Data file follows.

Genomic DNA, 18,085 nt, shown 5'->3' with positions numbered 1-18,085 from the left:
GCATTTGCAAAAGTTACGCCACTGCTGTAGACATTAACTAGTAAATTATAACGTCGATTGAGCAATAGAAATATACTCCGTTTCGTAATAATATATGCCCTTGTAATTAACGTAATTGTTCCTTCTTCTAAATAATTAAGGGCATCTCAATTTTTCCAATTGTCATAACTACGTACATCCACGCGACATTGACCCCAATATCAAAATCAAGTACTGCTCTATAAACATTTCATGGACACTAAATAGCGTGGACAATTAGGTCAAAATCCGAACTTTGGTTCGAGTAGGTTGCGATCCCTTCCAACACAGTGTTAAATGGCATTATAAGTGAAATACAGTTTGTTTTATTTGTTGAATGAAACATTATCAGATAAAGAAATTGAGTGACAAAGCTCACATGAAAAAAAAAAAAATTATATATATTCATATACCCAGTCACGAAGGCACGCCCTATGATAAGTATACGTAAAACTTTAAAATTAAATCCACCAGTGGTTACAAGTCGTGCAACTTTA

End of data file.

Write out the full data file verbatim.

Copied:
Genomic DNA, 18,085 nt, shown 5'->3' with positions numbered 1-18,085 from the left:
GCATTTGCAAAAGTTACGCCACTGCTGTAGACATTAACTAGTAAATTATAACGTCGATTGAGCAATAGAAATATACTCCGTTTCGTAATAATATATGCCCTTGTAATTAACGTAATTGTTCCTTCTTCTAAATAATTAAGGGCATCTCAATTTTTCCAATTGTCATAACTACGTACATCCACGCGACATTGACCCCAATATCAAAATCAAGTACTGCTCTATAAACATTTCATGGACACTAAATAGCGTGGACAATTAGGTCAAAATCCGAACTTTGGTTCGAGTAGGTTGCGATCCCTTCCAACACAGTGTTAAATGGCATTATAAGTGAAATACAGTTTGTTTTATTTGTTGAATGAAACATTATCAGATAAAGAAATTGAGTGACAAAGCTCACATGAAAAAAAAAAAAATTATATATATTCATATACCCAGTCACGAAGGCACGCCCTATGATAAGTATACGTAAAACTTTAAAATTAAATCCACCAGTGGTTACAAGTCGTGCAACTTTA